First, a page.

• Go to Herokuaddons page to point out Memcache add on.
  • AddMemcacheaddon, copy over ‘stage 2’ source code, point out use of Dalli Ruby gem for Memcache. Point out caching – charity data, plus access token/instance URL for Force.com. Point out cache flush code. Go to Force.com app, show trigger, cache flush method, update remote site setting, custom setting. Push new code. Invite audience to start hitting the app and watch the API Usage meter not change. Reverse the change we made earlier in Force.com and show that charity data is updated, and API usage incremented once.
  • Our brief says we need to integrate with approvals, so our Force.com app needs access to voting data, but where do we actually store it? Ask the audience – where should we store the votes?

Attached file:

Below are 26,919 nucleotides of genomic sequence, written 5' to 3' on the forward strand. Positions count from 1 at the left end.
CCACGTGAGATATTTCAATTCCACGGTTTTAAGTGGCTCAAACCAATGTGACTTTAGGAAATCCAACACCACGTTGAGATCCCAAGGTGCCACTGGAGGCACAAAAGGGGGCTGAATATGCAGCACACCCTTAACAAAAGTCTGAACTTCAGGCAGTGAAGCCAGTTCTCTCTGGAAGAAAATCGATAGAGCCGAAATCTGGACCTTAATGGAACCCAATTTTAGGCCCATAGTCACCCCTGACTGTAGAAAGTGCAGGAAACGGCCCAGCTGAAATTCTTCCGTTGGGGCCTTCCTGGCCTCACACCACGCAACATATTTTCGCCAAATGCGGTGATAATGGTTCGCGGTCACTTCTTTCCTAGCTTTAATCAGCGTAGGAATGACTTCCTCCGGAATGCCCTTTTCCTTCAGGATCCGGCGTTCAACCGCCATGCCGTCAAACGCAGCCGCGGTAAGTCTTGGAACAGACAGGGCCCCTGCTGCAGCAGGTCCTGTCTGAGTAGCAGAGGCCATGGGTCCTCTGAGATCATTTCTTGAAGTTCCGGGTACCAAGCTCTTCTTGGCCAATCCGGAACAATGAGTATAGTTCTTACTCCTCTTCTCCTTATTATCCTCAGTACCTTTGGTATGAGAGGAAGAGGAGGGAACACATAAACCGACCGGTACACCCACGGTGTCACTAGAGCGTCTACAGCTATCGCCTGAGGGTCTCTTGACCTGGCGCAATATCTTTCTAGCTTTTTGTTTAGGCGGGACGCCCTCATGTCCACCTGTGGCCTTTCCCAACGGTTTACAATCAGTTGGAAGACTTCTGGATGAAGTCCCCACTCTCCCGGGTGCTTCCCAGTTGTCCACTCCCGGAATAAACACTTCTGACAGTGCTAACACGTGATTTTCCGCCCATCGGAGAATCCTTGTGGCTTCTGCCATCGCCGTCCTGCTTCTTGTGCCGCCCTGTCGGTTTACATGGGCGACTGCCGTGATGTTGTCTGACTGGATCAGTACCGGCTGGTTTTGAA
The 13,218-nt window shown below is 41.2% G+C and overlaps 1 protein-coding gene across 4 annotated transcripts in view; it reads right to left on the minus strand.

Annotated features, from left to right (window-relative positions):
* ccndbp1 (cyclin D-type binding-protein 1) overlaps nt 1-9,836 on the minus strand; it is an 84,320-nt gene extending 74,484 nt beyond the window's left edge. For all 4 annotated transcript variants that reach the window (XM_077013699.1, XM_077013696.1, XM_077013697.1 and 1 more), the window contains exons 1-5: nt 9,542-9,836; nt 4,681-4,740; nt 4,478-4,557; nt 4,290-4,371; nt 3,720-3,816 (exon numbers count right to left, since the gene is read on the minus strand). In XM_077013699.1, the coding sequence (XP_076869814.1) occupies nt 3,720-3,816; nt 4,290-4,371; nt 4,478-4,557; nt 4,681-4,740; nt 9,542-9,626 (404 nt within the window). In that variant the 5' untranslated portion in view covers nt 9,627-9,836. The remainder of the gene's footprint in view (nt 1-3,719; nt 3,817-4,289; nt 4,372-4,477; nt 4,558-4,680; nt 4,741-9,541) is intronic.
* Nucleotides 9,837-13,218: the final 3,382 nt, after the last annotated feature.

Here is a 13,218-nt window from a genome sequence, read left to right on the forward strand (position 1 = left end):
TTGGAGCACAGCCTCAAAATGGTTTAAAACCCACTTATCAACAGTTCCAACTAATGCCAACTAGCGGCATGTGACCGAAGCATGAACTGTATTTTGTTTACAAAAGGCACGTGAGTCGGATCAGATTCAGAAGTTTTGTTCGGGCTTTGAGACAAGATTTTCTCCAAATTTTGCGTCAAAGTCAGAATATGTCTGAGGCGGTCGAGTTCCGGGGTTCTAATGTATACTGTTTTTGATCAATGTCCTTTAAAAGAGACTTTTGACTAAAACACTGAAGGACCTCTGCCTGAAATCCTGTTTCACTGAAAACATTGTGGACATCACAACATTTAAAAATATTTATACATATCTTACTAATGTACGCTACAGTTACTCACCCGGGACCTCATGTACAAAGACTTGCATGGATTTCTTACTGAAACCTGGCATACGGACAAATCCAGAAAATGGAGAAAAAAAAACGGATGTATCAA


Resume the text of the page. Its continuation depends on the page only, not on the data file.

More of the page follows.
• Go to addons page and show levels of HerokuPostgres service.
  • Add shared-databaseaddon. Point out DataMapper usage, voting functionality – jQuery click handler posts vote to Ruby app
  • Refresh the page a few times as the votes come in. When audience is all done, show code in FB app to return vote counts. Go to Force.com and show code to pull vote counts, initiate approval. Go to VF page and show vote counts, click button to initiate approval, show record is locked for approval.
  • Transcript

    • 1. Create a Force.com-Powered Facebook App on Heroku Pat Patterson @metadaddy Principal Developer Evangelist salesforce.com